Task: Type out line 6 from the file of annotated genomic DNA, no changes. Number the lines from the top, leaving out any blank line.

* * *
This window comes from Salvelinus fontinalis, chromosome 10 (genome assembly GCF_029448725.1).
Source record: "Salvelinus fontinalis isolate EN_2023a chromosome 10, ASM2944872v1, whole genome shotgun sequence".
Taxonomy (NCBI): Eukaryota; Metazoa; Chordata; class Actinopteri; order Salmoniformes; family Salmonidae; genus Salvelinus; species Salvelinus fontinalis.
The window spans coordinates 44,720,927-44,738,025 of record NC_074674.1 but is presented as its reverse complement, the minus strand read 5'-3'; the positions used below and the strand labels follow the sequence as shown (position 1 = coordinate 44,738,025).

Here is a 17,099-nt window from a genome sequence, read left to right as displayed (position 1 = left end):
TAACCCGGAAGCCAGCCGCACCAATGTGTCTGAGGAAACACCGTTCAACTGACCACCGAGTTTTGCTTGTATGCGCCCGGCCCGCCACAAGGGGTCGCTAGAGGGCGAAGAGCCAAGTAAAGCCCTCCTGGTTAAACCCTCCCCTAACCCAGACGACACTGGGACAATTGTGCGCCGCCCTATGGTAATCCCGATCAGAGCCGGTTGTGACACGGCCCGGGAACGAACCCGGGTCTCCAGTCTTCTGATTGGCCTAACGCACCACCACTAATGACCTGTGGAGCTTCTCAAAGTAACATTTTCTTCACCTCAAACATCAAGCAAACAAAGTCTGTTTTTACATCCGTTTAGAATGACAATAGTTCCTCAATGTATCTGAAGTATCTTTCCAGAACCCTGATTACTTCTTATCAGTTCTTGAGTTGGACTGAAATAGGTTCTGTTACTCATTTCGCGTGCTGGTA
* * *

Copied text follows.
TAACCCGGAAGCCAGCCGCACCAATGTGTCTGAGGAAACACCGTTCAACTGACCACCGAGTTTTGCTTGTATGCGCCCGGCCCGCCACAAGGGGTCGCTAGAGGGCGAAGAGCCAAGTAAAGCCCTCCTGGTTAAACCCTCCCCTAACCCAGACGACACTGGGACAATTGTGCGCCGCCCTATGGTAATCCCGATCAGAGCCGGTTGTGACACGGCCCGGGAACGAACCCGGGTCTCCAGTCTTCTGATTGGCCTAACGCACCACCACTAATGACCTGTGGAGCTTCTCAAAGTAACATTTTCTTCACCTCAAACATCAAGCAAACAAAGTCTGTTTTTACATCCGTTTAGAATGACAATAGTTCCTCAATGTATCTGAAGTATCTTTCCAGAACCCTGATTACTTCTTATCAGTTCTTGAGTTGGACTGAAATAGGTTCTGTTACTCATTTCGCGTGCTGGTA